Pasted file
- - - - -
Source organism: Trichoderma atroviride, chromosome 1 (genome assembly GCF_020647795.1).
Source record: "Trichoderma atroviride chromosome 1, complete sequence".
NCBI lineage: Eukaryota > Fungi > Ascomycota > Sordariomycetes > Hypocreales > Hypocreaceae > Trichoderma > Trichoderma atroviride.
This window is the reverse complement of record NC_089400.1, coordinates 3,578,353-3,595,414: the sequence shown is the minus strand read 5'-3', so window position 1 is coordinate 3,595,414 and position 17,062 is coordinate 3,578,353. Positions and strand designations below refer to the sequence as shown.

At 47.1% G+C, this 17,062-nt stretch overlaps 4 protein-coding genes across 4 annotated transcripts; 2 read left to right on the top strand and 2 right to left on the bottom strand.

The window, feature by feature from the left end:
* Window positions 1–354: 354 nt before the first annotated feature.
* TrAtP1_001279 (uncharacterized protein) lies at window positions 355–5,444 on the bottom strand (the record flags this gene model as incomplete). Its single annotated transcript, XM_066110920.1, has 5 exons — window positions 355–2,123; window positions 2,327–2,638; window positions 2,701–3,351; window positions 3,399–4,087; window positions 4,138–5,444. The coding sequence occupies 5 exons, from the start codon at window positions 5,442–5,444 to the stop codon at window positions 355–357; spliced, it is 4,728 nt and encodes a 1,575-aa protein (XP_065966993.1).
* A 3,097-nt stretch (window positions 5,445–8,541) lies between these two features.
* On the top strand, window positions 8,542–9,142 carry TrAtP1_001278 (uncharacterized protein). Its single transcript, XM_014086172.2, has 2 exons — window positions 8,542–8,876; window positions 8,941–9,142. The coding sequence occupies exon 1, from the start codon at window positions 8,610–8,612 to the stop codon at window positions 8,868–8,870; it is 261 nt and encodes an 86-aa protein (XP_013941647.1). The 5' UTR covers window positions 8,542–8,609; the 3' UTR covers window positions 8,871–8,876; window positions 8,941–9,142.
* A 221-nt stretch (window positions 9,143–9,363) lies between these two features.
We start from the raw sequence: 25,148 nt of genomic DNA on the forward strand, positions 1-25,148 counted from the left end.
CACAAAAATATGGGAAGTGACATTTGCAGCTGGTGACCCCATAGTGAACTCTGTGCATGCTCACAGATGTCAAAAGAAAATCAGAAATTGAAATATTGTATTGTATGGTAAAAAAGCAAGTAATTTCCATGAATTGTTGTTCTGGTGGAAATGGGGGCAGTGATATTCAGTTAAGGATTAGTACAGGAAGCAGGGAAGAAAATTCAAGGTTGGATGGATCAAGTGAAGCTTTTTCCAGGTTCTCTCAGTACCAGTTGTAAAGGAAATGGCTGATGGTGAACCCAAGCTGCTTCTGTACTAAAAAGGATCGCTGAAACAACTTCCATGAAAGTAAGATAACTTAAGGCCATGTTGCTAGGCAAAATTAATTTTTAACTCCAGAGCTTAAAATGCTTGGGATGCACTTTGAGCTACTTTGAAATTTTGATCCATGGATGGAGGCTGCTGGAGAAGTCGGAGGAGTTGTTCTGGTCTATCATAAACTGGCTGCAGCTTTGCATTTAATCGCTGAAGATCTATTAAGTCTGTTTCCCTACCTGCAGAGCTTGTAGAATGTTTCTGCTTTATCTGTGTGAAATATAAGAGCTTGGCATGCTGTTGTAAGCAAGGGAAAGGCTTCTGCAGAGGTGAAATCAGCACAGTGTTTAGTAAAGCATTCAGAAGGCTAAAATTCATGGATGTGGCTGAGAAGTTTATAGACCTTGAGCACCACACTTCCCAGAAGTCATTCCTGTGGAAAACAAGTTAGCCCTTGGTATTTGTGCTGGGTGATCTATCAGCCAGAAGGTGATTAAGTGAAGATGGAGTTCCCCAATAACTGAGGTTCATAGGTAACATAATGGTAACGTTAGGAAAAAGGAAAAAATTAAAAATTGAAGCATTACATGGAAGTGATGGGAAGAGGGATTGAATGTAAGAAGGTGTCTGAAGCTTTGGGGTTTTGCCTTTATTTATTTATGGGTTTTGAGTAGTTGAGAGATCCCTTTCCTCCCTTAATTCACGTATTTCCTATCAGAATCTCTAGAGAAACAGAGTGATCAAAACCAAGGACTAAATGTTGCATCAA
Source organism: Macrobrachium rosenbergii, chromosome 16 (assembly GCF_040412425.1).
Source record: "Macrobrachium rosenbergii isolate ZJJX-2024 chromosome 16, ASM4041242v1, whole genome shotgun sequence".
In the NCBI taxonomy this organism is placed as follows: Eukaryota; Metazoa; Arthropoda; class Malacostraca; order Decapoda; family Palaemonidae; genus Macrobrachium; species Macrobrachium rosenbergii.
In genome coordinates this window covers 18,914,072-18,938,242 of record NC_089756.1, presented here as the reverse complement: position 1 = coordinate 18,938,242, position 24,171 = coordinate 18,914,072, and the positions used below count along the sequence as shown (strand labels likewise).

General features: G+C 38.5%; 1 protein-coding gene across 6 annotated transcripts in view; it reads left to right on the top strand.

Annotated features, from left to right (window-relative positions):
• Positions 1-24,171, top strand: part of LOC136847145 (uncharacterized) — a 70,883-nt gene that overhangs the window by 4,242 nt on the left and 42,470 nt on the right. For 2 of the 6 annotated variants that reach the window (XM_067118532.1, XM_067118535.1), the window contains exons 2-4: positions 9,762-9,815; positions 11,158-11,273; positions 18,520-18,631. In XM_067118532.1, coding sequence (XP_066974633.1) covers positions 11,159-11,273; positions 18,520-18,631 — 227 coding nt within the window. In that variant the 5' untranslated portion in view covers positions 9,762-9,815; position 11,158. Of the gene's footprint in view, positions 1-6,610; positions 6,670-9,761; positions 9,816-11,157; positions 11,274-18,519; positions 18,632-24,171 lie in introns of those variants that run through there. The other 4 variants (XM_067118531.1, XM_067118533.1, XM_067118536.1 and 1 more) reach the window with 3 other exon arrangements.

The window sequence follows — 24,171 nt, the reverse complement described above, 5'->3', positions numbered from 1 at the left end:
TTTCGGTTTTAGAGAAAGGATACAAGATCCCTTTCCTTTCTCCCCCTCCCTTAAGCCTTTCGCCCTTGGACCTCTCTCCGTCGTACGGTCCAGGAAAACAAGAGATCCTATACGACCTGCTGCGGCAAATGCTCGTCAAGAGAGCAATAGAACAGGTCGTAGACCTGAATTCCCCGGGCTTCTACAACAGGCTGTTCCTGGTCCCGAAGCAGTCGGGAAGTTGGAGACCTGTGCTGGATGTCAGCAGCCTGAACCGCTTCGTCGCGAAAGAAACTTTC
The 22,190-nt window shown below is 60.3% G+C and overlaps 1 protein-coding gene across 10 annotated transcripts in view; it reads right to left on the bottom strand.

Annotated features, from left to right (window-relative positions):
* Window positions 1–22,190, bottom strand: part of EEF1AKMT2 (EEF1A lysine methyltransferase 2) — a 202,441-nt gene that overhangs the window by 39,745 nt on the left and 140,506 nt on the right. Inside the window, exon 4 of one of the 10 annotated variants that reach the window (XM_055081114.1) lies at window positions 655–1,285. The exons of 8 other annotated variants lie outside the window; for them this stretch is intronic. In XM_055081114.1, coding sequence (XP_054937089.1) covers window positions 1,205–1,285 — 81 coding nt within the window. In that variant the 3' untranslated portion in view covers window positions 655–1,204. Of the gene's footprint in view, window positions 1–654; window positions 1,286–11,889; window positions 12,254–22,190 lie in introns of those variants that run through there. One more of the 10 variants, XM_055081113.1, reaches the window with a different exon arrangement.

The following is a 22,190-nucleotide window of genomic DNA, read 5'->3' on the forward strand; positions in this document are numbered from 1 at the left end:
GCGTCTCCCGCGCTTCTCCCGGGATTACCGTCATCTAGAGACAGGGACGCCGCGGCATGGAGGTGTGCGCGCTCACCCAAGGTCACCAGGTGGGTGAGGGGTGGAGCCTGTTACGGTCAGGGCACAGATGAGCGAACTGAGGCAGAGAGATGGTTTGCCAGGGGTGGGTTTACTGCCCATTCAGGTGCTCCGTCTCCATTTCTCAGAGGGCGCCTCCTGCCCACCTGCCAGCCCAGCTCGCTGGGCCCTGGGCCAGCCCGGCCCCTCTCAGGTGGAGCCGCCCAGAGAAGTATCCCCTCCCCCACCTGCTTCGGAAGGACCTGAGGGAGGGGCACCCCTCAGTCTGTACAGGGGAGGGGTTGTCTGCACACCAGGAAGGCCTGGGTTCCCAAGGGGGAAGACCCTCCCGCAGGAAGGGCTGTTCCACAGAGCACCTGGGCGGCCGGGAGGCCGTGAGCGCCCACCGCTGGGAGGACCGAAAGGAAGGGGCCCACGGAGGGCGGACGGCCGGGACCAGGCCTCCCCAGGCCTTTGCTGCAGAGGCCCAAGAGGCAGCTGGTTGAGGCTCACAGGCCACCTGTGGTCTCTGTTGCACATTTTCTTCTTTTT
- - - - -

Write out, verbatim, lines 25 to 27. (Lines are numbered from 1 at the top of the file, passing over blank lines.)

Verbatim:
* Window positions 1–22,190, bottom strand: part of EEF1AKMT2 (EEF1A lysine methyltransferase 2) — a 202,441-nt gene that overhangs the window by 39,745 nt on the left and 140,506 nt on the right. Inside the window, exon 4 of one of the 10 annotated variants that reach the window (XM_055081114.1) lies at window positions 655–1,285. The exons of 8 other annotated variants lie outside the window; for them this stretch is intronic. In XM_055081114.1, coding sequence (XP_054937089.1) covers window positions 1,205–1,285 — 81 coding nt within the window. In that variant the 3' untranslated portion in view covers window positions 655–1,204. Of the gene's footprint in view, window positions 1–654; window positions 1,286–11,889; window positions 12,254–22,190 lie in introns of those variants that run through there. One more of the 10 variants, XM_055081113.1, reaches the window with a different exon arrangement.

The following is a 22,190-nucleotide window of genomic DNA, read 5'->3' on the forward strand; positions in this document are numbered from 1 at the left end:
GCGTCTCCCGCGCTTCTCCCGGGATTACCGTCATCTAGAGACAGGGACGCCGCGGCATGGAGGTGTGCGCGCTCACCCAAGGTCACCAGGTGGGTGAGGGGTGGAGCCTGTTACGGTCAGGGCACAGATGAGCGAACTGAGGCAGAGAGATGGTTTGCCAGGGGTGGGTTTACTGCCCATTCAGGTGCTCCGTCTCCATTTCTCAGAGGGCGCCTCCTGCCCACCTGCCAGCCCAGCTCGCTGGGCCCTGGGCCAGCCCGGCCCCTCTCAGGTGGAGCCGCCCAGAGAAGTATCCCCTCCCCCACCTGCTTCGGAAGGACCTGAGGGAGGGGCACCCCTCAGTCTGTACAGGGGAGGGGTTGTCTGCACACCAGGAAGGCCTGGGTTCCCAAGGGGGAAGACCCTCCCGCAGGAAGGGCTGTTCCACAGAGCACCTGGGCGGCCGGGAGGCCGTGAGCGCCCACCGCTGGGAGGACCGAAAGGAAGGGGCCCACGGAGGGCGGACGGCCGGGACCAGGCCTCCCCAGGCCTTTGCTGCAGAGGCCCAAGAGGCAGCTGGTTGAGGCTCACAGGCCACCTGTGGTCTCTGTTGCACATTTTCTTCTTTTT